These are notes from a short trip to Tirana in 2019, where it rained non-stop for the entire duration of my stay. While visiting Tirana, the traces of its communist past are inescapable. Enver Hoxha (pronounced "oja") established a communist regime in 1944 and exerted absolute power until his death in 1985, shaping the whole … Continue reading Dear Uncle Enver
UBEL funding is now open: https://ubel-dtp.ac.uk/eligibility/pathways/human-geography. A few notes for applicants: Check eligibility: "ESRC studentships are open to all UK applicants. Applicants are also eligible for a studentship if they have been an ordinary resident in the UK for three years prior to the start of the studentship grant. For instance, if the applicant applies … Continue reading UBEL Scholarships 2020 – Human Geography
These are scattered notes from a recent trip to Lebanon. Beirut and the war. The capital city of Lebanon used to be an influential cultural and financial centre of the Middle East. After narrowly avoiding a civil war in 1958, the so-called 1960s "golden age" saw Lebanon flourish as an affluent, multi-lingual, secular, and open … Continue reading Hi kifak ça va?
New interdisciplinary blog post on the Mapping Museums blog by Fiona Candlin and me: The first task was deciding which boundaries we should use to search and map the museums listed in our dataset. The Museum Development Network and Arts Council use regions as the basis for organising support and funding. The Office of National Statistics also … Continue reading An Arts Scholar Learns about Administrative Geography and Datasets
Interdisciplinarity has been a hot topic in academia for several decades and is probably here to stay. Having done interdisciplinary research for almost 10 years in the UK/US academia, I feel I am in a position to offer my advice regarding the challenges and rewards of crossing the treacherous boundaries of disciplines (and departments). For a … Continue reading 10 tips for interdisciplinary research careers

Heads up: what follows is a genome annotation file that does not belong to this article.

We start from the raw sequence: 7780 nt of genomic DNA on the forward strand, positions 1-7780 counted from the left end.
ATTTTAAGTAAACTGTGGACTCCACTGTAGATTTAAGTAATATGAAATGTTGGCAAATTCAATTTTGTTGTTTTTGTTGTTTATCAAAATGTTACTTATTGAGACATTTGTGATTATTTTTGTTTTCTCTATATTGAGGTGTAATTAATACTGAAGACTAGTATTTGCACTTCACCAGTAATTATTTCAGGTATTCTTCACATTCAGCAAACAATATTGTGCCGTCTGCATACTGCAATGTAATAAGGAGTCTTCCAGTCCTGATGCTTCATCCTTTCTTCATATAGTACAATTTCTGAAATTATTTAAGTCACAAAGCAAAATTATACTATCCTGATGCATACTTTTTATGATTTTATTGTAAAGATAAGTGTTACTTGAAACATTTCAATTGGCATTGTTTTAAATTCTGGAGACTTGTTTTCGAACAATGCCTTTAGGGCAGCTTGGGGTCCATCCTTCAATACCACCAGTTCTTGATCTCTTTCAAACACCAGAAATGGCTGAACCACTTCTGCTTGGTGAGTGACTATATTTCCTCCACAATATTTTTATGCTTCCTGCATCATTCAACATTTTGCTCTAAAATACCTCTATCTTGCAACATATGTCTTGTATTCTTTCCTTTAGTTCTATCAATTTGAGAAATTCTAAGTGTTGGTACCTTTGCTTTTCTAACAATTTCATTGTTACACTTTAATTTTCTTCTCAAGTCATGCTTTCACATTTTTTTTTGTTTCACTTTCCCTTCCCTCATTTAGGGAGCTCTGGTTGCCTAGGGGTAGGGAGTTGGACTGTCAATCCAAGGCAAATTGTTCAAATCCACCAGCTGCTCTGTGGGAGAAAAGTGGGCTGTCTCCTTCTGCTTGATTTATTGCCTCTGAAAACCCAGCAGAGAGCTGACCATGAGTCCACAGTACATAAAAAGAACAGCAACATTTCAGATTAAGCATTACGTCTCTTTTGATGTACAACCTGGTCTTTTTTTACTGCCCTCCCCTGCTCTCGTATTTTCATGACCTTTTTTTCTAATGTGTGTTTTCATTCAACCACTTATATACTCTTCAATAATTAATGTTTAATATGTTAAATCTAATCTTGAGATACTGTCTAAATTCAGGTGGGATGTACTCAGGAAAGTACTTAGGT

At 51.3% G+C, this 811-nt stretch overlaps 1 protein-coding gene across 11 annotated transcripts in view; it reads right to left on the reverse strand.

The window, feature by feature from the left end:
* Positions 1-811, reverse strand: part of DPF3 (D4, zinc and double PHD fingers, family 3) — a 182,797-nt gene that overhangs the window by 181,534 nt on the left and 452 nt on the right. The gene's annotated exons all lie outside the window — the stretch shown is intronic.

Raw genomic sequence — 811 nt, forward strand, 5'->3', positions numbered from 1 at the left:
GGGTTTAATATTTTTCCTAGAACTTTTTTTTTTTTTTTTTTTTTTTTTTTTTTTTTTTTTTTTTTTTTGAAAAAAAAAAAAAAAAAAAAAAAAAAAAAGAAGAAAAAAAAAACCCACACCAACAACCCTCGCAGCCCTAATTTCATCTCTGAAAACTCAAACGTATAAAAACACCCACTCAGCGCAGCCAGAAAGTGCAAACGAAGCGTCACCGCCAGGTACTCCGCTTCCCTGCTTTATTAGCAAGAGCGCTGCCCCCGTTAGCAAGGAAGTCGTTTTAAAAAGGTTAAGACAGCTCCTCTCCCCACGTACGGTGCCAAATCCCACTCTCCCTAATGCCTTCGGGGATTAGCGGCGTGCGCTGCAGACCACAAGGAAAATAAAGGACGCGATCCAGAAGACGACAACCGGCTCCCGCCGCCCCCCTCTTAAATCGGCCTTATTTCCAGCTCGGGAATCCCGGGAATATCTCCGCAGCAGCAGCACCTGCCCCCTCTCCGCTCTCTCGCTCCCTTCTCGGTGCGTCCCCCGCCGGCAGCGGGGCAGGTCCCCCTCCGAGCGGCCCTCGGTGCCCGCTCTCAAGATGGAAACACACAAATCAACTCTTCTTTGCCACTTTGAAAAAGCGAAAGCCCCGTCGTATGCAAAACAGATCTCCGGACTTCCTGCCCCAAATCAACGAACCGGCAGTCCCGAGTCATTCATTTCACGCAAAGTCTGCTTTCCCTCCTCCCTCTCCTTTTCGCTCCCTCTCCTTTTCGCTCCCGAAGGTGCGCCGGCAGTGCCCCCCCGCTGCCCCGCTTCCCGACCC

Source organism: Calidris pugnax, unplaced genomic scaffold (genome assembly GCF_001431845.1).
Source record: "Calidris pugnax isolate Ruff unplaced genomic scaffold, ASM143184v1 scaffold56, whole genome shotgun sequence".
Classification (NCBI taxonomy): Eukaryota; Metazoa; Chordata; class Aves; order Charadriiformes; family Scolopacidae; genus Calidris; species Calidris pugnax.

Application Deadline: Tue 30 April 2019 (previously deadline extended), full info on the LSHTM website. Project Title: Impact of changes in the food environment on food and drink purchasing using large-scale secondary data Supervisory Team Principal Supervisor: Professor Steve Cummins (London School of Hygiene and Tropical Medicine) Co-Supervisor: Dr Laura Cornelsen (London School of Hygiene and Tropical Medicine) Co-Supervisor: Dr Andrea Ballatore (Birkbeck, … Continue reading PhD Studentship at LSHTM/Birkbeck on health geography/data science
See also my list of open access resources for GIScience. Open access is coming. The radical European Plan S is just the latest of major pushes to reform the current expensive and irrational model. Since the second half of the 20th century, academic authors have usually published without fees, while a handful of private publishers reap handsome … Continue reading Moving to open access in GIScience
Le Monde recently published a fascinating cultural analysis of Red Dead Redemption 2, a massive AAA video game production set in the US in the late 19th century. This piece reminded me that some (artistically mature) video games enable the exploration of places and their social relations, combining the powers of cinema, role-playing games, and … Continue reading The geography of video games
Blog post co-authored with Fiona Candlin for the Mapping Museums project. What is a small museum? Or for that matter a medium or large museum? In the museum sector, size is generally measured in relation to visitor numbers, and in cases where several criteria are used, such as income or staff numbers, they are still … Continue reading How big is that museum?
This blog has the purpose of collecting news, tutorials, and short pieces that cannot easily fit academic outlets such as journal articles and conference proceedings. The blog form has the advantage of being less transient than social media posts, as well as being more searchable through search engines. The subjects I am interested in are … Continue reading Why this blog?